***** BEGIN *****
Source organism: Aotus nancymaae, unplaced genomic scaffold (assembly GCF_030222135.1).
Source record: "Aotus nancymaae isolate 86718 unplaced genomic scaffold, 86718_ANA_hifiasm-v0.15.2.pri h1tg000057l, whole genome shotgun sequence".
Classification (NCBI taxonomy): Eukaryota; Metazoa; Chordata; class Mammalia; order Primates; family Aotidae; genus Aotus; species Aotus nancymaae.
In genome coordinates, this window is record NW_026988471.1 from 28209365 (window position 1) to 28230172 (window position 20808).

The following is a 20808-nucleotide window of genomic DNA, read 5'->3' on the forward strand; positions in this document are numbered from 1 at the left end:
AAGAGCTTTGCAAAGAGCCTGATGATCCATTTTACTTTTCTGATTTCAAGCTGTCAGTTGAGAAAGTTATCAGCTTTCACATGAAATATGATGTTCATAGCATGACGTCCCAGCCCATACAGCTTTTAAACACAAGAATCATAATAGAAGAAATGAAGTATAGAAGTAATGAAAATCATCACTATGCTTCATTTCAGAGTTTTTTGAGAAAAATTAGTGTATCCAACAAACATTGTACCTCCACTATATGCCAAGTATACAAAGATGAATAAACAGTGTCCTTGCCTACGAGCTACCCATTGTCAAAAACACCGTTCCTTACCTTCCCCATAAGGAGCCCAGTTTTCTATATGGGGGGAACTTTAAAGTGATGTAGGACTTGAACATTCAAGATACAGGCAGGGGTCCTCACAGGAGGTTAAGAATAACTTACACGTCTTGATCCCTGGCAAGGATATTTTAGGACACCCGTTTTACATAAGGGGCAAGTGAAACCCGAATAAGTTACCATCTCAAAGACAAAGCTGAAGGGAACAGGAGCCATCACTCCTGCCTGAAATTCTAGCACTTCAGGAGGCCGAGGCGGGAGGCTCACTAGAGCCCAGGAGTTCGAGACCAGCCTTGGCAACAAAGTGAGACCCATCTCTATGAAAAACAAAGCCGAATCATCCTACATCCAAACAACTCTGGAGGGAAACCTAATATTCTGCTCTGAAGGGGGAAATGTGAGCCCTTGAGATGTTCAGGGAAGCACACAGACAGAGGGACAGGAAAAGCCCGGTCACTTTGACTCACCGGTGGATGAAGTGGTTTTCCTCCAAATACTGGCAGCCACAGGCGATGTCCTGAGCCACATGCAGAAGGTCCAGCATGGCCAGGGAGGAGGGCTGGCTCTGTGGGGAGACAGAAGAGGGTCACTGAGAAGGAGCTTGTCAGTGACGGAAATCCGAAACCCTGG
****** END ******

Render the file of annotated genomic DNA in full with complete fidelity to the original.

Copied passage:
Source organism: Aotus nancymaae, unplaced genomic scaffold (assembly GCF_030222135.1).
Source record: "Aotus nancymaae isolate 86718 unplaced genomic scaffold, 86718_ANA_hifiasm-v0.15.2.pri h1tg000057l, whole genome shotgun sequence".
Classification (NCBI taxonomy): Eukaryota; Metazoa; Chordata; class Mammalia; order Primates; family Aotidae; genus Aotus; species Aotus nancymaae.
In genome coordinates, this window is record NW_026988471.1 from 28209365 (window position 1) to 28230172 (window position 20808).

The following is a 20808-nucleotide window of genomic DNA, read 5'->3' on the forward strand; positions in this document are numbered from 1 at the left end:
AAGAGCTTTGCAAAGAGCCTGATGATCCATTTTACTTTTCTGATTTCAAGCTGTCAGTTGAGAAAGTTATCAGCTTTCACATGAAATATGATGTTCATAGCATGACGTCCCAGCCCATACAGCTTTTAAACACAAGAATCATAATAGAAGAAATGAAGTATAGAAGTAATGAAAATCATCACTATGCTTCATTTCAGAGTTTTTTGAGAAAAATTAGTGTATCCAACAAACATTGTACCTCCACTATATGCCAAGTATACAAAGATGAATAAACAGTGTCCTTGCCTACGAGCTACCCATTGTCAAAAACACCGTTCCTTACCTTCCCCATAAGGAGCCCAGTTTTCTATATGGGGGGAACTTTAAAGTGATGTAGGACTTGAACATTCAAGATACAGGCAGGGGTCCTCACAGGAGGTTAAGAATAACTTACACGTCTTGATCCCTGGCAAGGATATTTTAGGACACCCGTTTTACATAAGGGGCAAGTGAAACCCGAATAAGTTACCATCTCAAAGACAAAGCTGAAGGGAACAGGAGCCATCACTCCTGCCTGAAATTCTAGCACTTCAGGAGGCCGAGGCGGGAGGCTCACTAGAGCCCAGGAGTTCGAGACCAGCCTTGGCAACAAAGTGAGACCCATCTCTATGAAAAACAAAGCCGAATCATCCTACATCCAAACAACTCTGGAGGGAAACCTAATATTCTGCTCTGAAGGGGGAAATGTGAGCCCTTGAGATGTTCAGGGAAGCACACAGACAGAGGGACAGGAAAAGCCCGGTCACTTTGACTCACCGGTGGATGAAGTGGTTTTCCTCCAAATACTGGCAGCCACAGGCGATGTCCTGAGCCACATGCAGAAGGTCCAGCATGGCCAGGGAGGAGGGCTGGCTCTGTGGGGAGACAGAAGAGGGTCACTGAGAAGGAGCTTGTCAGTGACGGAAATCCGAAACCCTGG